Column: Bimbos, ‘bottom girls’ and the ugly reality of misogyny in our justice system
It’s hard to imagine anything more appalling than what the man at the centre of this story went through. His crime, in a nutshell, was having sex with children.
In short, he was a paedophile, a serial rapist; who had used his position as a teacher and scout leader and the power of the British state, to sexually abuse young adolescents in his care. He was a predator, but the story doesn’t end there.
He became a father and his own children were taken away. Yet, what had been done to them had been left unchecked, because it was deemed “inappropriate/personal” to report the incident to the police. This is a criminal offence, and yet no-one reported him to the police.
We have a serious problem in the UK of people with access to power and influence failing to recognise and report a problem to the police. Paedophiles are given the protection of anonymity, which means that they can continue their activity undisturbed, and because they have no record or name that would link them to their victims, the police are unable to take action.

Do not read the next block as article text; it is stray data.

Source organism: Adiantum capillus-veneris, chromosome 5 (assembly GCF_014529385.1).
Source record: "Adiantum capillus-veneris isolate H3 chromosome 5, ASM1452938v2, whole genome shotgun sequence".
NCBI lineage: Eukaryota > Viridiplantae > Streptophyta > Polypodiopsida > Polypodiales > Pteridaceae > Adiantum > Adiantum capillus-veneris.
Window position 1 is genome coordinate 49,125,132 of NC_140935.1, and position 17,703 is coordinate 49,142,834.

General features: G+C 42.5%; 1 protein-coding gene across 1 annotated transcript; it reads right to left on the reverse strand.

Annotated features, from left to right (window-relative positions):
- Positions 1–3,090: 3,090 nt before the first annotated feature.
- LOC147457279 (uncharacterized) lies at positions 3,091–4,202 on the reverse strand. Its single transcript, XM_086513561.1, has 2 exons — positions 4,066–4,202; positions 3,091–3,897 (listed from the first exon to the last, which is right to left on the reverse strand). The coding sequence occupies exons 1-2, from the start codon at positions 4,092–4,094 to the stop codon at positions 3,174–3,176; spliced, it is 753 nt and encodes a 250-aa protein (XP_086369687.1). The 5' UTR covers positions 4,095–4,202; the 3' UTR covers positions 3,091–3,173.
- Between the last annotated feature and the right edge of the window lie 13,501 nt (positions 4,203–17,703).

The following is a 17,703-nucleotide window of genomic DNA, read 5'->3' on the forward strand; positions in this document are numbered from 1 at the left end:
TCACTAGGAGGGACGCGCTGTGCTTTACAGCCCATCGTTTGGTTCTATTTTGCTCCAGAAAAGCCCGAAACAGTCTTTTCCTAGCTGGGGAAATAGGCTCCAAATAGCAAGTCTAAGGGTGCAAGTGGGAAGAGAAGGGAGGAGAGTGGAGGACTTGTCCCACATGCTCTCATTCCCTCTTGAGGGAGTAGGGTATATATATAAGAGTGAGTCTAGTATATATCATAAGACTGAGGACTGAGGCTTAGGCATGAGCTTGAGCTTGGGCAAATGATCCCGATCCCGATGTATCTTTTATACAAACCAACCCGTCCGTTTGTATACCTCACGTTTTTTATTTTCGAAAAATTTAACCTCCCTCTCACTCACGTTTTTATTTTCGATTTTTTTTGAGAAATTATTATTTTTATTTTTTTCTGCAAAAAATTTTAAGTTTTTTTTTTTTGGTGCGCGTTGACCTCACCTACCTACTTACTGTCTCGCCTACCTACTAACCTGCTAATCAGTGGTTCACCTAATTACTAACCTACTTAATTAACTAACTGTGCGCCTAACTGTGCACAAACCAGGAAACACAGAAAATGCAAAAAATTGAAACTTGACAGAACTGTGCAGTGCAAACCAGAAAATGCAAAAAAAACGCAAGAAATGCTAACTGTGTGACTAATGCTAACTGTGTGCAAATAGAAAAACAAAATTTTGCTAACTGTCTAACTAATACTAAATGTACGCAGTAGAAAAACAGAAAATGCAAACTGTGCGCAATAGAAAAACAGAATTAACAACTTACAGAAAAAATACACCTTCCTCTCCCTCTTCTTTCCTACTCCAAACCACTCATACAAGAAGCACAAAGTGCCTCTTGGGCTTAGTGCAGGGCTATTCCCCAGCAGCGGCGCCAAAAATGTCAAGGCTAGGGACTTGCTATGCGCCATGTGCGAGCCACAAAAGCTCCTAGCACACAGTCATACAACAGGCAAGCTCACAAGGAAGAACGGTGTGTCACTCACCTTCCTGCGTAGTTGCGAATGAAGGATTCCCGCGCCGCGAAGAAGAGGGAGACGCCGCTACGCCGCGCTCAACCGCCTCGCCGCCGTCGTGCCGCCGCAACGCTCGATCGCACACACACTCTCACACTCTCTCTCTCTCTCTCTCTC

This is not the first time this has happened. In 2014, the Metropolitan Police recorded 9,817 separate incidents of child abuse; a tenfold increase over just one year. In the UK, child abuse is a significant crime, second only to murder – but sadly child abuse is under-reported.
In a recent report, the Guardian documented the impact that this under-reporting has on the authorities. The Department for Education and the Criminal Justice System were found to be over-reporting child abuse and child abuse victimisation. In 2007, for example, a total of 11,601 children were reported to the CPS; the same year, the Department for Education recorded 1,065 reports to them. A year later, the numbers had climbed back up to 13,082 children and 8,947 adults reported.
It’s time for